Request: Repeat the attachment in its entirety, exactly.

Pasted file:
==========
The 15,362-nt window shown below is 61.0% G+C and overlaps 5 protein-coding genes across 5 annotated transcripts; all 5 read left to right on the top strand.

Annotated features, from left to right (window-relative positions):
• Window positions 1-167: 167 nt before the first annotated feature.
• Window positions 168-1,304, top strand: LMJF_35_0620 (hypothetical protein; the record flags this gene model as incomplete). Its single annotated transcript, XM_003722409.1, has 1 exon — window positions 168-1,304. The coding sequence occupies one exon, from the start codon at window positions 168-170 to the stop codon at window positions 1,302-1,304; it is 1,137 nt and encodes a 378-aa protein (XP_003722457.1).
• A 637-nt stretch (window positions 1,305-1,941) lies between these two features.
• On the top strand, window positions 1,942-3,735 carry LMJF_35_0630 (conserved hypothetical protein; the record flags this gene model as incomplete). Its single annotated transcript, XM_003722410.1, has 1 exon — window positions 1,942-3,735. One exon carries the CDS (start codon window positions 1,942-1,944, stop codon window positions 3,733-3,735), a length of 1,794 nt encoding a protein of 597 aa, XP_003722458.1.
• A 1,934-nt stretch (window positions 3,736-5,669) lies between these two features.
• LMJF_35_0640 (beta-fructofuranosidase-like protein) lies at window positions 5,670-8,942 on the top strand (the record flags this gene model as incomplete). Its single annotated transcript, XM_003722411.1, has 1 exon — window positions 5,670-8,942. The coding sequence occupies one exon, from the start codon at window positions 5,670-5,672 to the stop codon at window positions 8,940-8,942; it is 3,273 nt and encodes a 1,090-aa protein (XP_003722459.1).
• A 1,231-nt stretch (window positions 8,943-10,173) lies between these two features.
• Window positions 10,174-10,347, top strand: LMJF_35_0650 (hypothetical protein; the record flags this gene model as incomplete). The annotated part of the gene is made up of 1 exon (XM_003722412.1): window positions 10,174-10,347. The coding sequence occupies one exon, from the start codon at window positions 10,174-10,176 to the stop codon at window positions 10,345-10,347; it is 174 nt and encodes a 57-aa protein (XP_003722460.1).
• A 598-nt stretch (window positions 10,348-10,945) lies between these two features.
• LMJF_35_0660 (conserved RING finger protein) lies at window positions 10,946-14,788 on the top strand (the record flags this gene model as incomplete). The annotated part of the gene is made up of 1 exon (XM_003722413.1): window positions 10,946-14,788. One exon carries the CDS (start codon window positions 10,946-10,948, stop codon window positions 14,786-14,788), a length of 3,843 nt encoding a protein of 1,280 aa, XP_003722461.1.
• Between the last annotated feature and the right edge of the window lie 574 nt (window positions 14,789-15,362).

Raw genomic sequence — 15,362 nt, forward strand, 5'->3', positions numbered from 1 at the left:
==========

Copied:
The 15,362-nt window shown below is 61.0% G+C and overlaps 5 protein-coding genes across 5 annotated transcripts; all 5 read left to right on the top strand.

Annotated features, from left to right (window-relative positions):
• Window positions 1-167: 167 nt before the first annotated feature.
• Window positions 168-1,304, top strand: LMJF_35_0620 (hypothetical protein; the record flags this gene model as incomplete). Its single annotated transcript, XM_003722409.1, has 1 exon — window positions 168-1,304. The coding sequence occupies one exon, from the start codon at window positions 168-170 to the stop codon at window positions 1,302-1,304; it is 1,137 nt and encodes a 378-aa protein (XP_003722457.1).
• A 637-nt stretch (window positions 1,305-1,941) lies between these two features.
• On the top strand, window positions 1,942-3,735 carry LMJF_35_0630 (conserved hypothetical protein; the record flags this gene model as incomplete). Its single annotated transcript, XM_003722410.1, has 1 exon — window positions 1,942-3,735. One exon carries the CDS (start codon window positions 1,942-1,944, stop codon window positions 3,733-3,735), a length of 1,794 nt encoding a protein of 597 aa, XP_003722458.1.
• A 1,934-nt stretch (window positions 3,736-5,669) lies between these two features.
• LMJF_35_0640 (beta-fructofuranosidase-like protein) lies at window positions 5,670-8,942 on the top strand (the record flags this gene model as incomplete). Its single annotated transcript, XM_003722411.1, has 1 exon — window positions 5,670-8,942. The coding sequence occupies one exon, from the start codon at window positions 5,670-5,672 to the stop codon at window positions 8,940-8,942; it is 3,273 nt and encodes a 1,090-aa protein (XP_003722459.1).
• A 1,231-nt stretch (window positions 8,943-10,173) lies between these two features.
• Window positions 10,174-10,347, top strand: LMJF_35_0650 (hypothetical protein; the record flags this gene model as incomplete). The annotated part of the gene is made up of 1 exon (XM_003722412.1): window positions 10,174-10,347. The coding sequence occupies one exon, from the start codon at window positions 10,174-10,176 to the stop codon at window positions 10,345-10,347; it is 174 nt and encodes a 57-aa protein (XP_003722460.1).
• A 598-nt stretch (window positions 10,348-10,945) lies between these two features.
• LMJF_35_0660 (conserved RING finger protein) lies at window positions 10,946-14,788 on the top strand (the record flags this gene model as incomplete). The annotated part of the gene is made up of 1 exon (XM_003722413.1): window positions 10,946-14,788. One exon carries the CDS (start codon window positions 10,946-10,948, stop codon window positions 14,786-14,788), a length of 3,843 nt encoding a protein of 1,280 aa, XP_003722461.1.
• Between the last annotated feature and the right edge of the window lie 574 nt (window positions 14,789-15,362).

Raw genomic sequence — 15,362 nt, forward strand, 5'->3', positions numbered from 1 at the left: